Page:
Some statistics

The Prostate Cancer Foundation of Australia (PCFA) provides these informative summary statistics:
  • What is the chance for a diagnosis of prostate cancer?:
    • for a man in his 40s - 1 in 1000
    • for a man in his 50s - 12 in 1000
    • for a man in his 60s - 45 in 1000
    • for a man in his 70s - 80 in 1000
  • Each year in Australia, close to 3,300 men die of prostate cancer - equal to the number of women who die from breast cancer annually.
  • Around 20,000 new cases of prostate cancer are diagnosed in Australia every year.
  • Each day about 32 men learn that they have prostate cancer - tragically one man every three hours will lose his battle against this insidious disease.
  • One in 9 men in Australia will develop prostate cancer in their lifetime.
  • Prostate cancer is the most common cancer in Australian men and is the second most common cause of cancer deaths in men.
  • As many men die from prostate cancer as women die from breast cancer but... a national survey by PCFA in 2002 showed that while 78% of women felt well informed about breast cancer – only 52% of men felt informed about prostate cancer.
  • The chance of developing prostate cancer increases as men get older.
  • The chance of developing prostate cancer is higher if there are first-degree male relatives (father or brothers) diagnosed with prostate cancer or if there is a family history of breast and/or ovarian cancer.
  • Early, curable prostate cancer may not have symptoms.
  • While younger men are less likely to be diagnosed with prostate cancer, they are more likely to die prematurely from it.
  • Simple testing by a GP can indicate prostate cancer. Early detection can be achieved with PSA (Prostate Specific Antigen) blood test or DRE (Digital Rectal Examination) testing. Our research in 2002 shows that only 10% of men surveyed between the ages of 50 and 70 had taken these tests in the previous year.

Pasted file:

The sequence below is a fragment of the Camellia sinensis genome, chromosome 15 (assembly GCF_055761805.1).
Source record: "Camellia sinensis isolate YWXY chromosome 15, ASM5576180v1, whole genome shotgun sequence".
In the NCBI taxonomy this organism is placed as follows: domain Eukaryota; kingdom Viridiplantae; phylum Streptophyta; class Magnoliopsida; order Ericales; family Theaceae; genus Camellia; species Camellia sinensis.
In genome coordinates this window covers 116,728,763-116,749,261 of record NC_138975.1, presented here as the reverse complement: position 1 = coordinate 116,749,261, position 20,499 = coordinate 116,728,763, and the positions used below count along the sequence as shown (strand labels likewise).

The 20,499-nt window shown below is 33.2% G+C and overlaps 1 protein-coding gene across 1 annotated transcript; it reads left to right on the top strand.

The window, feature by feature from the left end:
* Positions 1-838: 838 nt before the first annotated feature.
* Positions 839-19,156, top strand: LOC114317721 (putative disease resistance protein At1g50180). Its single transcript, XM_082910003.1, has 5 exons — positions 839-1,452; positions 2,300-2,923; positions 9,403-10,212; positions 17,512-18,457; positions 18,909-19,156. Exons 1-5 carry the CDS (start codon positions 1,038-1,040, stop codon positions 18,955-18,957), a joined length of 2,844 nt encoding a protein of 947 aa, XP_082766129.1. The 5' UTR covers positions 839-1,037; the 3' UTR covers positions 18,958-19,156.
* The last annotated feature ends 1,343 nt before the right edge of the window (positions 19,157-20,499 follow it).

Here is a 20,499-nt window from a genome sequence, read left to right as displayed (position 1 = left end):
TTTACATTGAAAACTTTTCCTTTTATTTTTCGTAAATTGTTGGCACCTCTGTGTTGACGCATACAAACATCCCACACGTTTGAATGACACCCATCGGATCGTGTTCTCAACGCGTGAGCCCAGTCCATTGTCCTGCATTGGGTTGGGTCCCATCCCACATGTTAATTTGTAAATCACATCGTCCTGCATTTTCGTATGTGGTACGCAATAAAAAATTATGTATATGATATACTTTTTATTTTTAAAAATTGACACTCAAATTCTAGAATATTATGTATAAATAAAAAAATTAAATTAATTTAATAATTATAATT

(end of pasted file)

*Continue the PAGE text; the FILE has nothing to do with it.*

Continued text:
• Some groups are at greater risk of prostate cancer. For example:
    • For every 100 men who die of prostate cancer in a metropolitan area of Australia (such as Melbourne or Sydney) 121 men will die in rural Australia. Various factors may include lack of awareness and education about prostate cancer, distance from testing and treatment, poor GP awareness and limited access to specialists (such as urologists).
    • The Vietnam Veterans Association of Australia states that veterans have a 53% higher mortality rate from prostate cancer than the average population.
    • A recently published international study showed that firefighters have a 28% higher risk of prostate cancer.
Statistics on the incidence of cancer, deaths from cancer and survival rates for people with various forms of cancer in Australia are available through a number of reports, referred to in captions below as Source 1, Source 2 and Source 3:
  1. Australian Institute of Health and Welfare - 'Cancer in Australia in brief 2010'. Download as a 5.2 MB PDF file from here.
  2. Australian Institute of Health and Welfare - 'Australia's health 2010'. Download as a 5.7 MB PDF file from here.
  3. Australian Institute of Health and Welfare - 'Australia's health 2010 in brief'. Download as a 2.6 MB PDF file from here.
The following tables and charts which have been extracted from those sources are of particular interest - click on the thumbnail picture to view a larger image:
PCa diagnoses 2007

Numbers of cancers diagnosed in 2007 (p10 Source 1)

Table4_1

Trends in cancers diagnosed 1986 to 2006 (p135 Source 2)

PCa deaths 2007

Numbers of cancer deaths 2007 (p15 Source 1)

Table4_2

Trends in cancer deaths 1987 to 2007 (p137 Source 2)

survival_rates

5-year relative survival rates for cancers (p54 Source 3)

Table4_3

Trends in 5-year relative survival rates for cancers (p138 Source 2)